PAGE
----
“People are like peonies, they need a good hard frost to bring out the character.”
~Francis “Doc” Winter
Struggle, pain and suffering are part of life. Joy, love and hope are too. A recent opinion piece published in the British Medical Journal (BMJ) explains, “Hope may be one of most powerful therapeutic aspects of the doctor-patient relationship.”
So what is hope and what can be done to increase hope? There are a lot of definitions. Yet, the one that the BMJ article relies on is based in social psychology. It is about having goals and aiming to achieve them. “Hope is a goal oriented way of thinking that makes an individual invest time and energy in planning how to achieve their aims.”
Healthcare providers worry about giving “false hope.” Yet as one caregiver wrote when asked what she wished her doctor knew,
“I wish my loved one’s oncologist knew that every time he tells us a good test result and then says ‘but we all know where this is headed’ he is sucking the joy out of small victories and the time we have left together. PLEASE get over thinking you may somehow give us false hope if you allow a positive thought out of your mouth. We need you to be in our corner.”
As a recent survey of patients with advanced cancer found, most (98%) of patients felt that when doctors discussed their prognosis in a realistic way, were offering up-to-date treatment in a way that acknowledge them individuals and were collaborative and supportive in their discussions, that they experienced more hope.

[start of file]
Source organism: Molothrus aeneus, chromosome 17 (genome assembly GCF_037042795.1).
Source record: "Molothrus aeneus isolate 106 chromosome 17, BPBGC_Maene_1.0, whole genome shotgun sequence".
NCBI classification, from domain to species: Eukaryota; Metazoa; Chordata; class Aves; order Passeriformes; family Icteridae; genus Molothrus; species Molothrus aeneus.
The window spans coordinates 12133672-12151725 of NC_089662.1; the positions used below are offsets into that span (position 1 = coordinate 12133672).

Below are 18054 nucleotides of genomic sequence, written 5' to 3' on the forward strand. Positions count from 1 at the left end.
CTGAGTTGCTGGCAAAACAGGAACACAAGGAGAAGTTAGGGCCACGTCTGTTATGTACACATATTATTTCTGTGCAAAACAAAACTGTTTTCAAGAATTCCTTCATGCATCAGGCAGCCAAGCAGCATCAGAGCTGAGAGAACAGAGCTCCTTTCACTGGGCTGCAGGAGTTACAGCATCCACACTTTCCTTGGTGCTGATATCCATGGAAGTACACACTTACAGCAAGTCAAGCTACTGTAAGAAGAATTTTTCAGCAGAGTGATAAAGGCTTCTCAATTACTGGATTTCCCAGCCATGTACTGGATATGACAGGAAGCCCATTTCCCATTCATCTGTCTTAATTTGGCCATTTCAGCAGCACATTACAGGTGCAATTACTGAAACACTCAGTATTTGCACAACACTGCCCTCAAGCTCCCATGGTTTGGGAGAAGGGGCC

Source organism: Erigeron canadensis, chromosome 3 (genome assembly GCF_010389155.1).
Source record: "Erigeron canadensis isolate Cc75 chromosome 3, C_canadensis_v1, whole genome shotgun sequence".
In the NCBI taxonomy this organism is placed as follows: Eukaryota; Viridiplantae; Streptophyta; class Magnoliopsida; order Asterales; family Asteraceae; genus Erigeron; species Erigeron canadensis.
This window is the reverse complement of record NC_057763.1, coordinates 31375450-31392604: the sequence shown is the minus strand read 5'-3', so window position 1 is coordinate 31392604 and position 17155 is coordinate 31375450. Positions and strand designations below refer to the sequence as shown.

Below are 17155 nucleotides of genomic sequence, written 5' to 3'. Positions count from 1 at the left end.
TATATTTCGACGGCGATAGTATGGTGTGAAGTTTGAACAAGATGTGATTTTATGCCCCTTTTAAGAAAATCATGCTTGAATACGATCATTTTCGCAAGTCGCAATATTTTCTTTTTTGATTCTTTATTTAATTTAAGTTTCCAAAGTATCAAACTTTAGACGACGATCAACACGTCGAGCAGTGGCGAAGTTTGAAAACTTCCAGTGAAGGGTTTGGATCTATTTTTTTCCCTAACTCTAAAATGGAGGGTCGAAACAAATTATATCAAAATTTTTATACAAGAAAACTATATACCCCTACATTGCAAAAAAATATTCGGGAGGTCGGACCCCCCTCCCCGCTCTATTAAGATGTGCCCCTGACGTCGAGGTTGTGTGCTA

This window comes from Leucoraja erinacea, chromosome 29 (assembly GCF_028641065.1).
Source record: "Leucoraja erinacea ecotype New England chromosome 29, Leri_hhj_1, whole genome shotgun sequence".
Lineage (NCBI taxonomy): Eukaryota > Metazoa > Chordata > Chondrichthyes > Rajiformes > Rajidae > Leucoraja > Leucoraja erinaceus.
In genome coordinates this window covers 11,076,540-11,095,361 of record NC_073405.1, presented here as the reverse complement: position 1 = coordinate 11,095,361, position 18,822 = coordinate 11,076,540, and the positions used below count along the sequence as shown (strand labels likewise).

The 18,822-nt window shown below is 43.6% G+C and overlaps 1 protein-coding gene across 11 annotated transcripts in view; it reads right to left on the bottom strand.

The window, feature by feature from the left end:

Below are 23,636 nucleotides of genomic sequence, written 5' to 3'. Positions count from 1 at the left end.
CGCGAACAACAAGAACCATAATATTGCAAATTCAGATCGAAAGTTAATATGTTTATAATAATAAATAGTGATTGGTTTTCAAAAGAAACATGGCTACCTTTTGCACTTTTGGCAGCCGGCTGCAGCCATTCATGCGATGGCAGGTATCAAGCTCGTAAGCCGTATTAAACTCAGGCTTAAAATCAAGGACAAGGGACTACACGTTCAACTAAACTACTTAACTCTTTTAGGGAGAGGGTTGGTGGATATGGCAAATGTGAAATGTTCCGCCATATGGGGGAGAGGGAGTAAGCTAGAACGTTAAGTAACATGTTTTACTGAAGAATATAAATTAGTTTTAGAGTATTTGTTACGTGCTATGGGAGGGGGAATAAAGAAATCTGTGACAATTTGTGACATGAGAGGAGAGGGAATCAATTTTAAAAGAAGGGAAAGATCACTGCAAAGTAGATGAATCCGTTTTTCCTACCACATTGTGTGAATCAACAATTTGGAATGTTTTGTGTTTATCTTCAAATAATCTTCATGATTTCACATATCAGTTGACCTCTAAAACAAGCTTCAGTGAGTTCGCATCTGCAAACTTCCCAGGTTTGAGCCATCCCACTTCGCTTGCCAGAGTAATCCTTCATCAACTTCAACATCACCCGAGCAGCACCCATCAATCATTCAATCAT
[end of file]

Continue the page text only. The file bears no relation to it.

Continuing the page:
In her TedTalk, What makes life worth living in the face of death, Lucy Kalanithi describes losing her husband Paul Kalanithi, author of When Breath Becomes Air, to stage 4 lung cancer.
“The clinicians taking care of Paul gave me an even deeper appreciation for my colleagues in health care. We have a tough job. We’re responsible for helping patients have clarity around their prognoses and their treatment options, and that’s never easy, but it’s especially tough when you’re dealing with potentially terminal illnesses like cancer. Some people don’t want to know how long they have left, others do. Either way, we never have those answers. Sometimes we substitute hope by emphasizing the best-case scenario. In a survey of physicians, 55 percent said they painted a rosier picture than their honest opinion when describing a patient’s prognosis. It’s an instinct born out of kindness. But researchers have found that when people better understand the possible outcomes of an illness, they have less anxiety, greater ability to plan and less trauma for their families.”
In other words, people are able to have hope.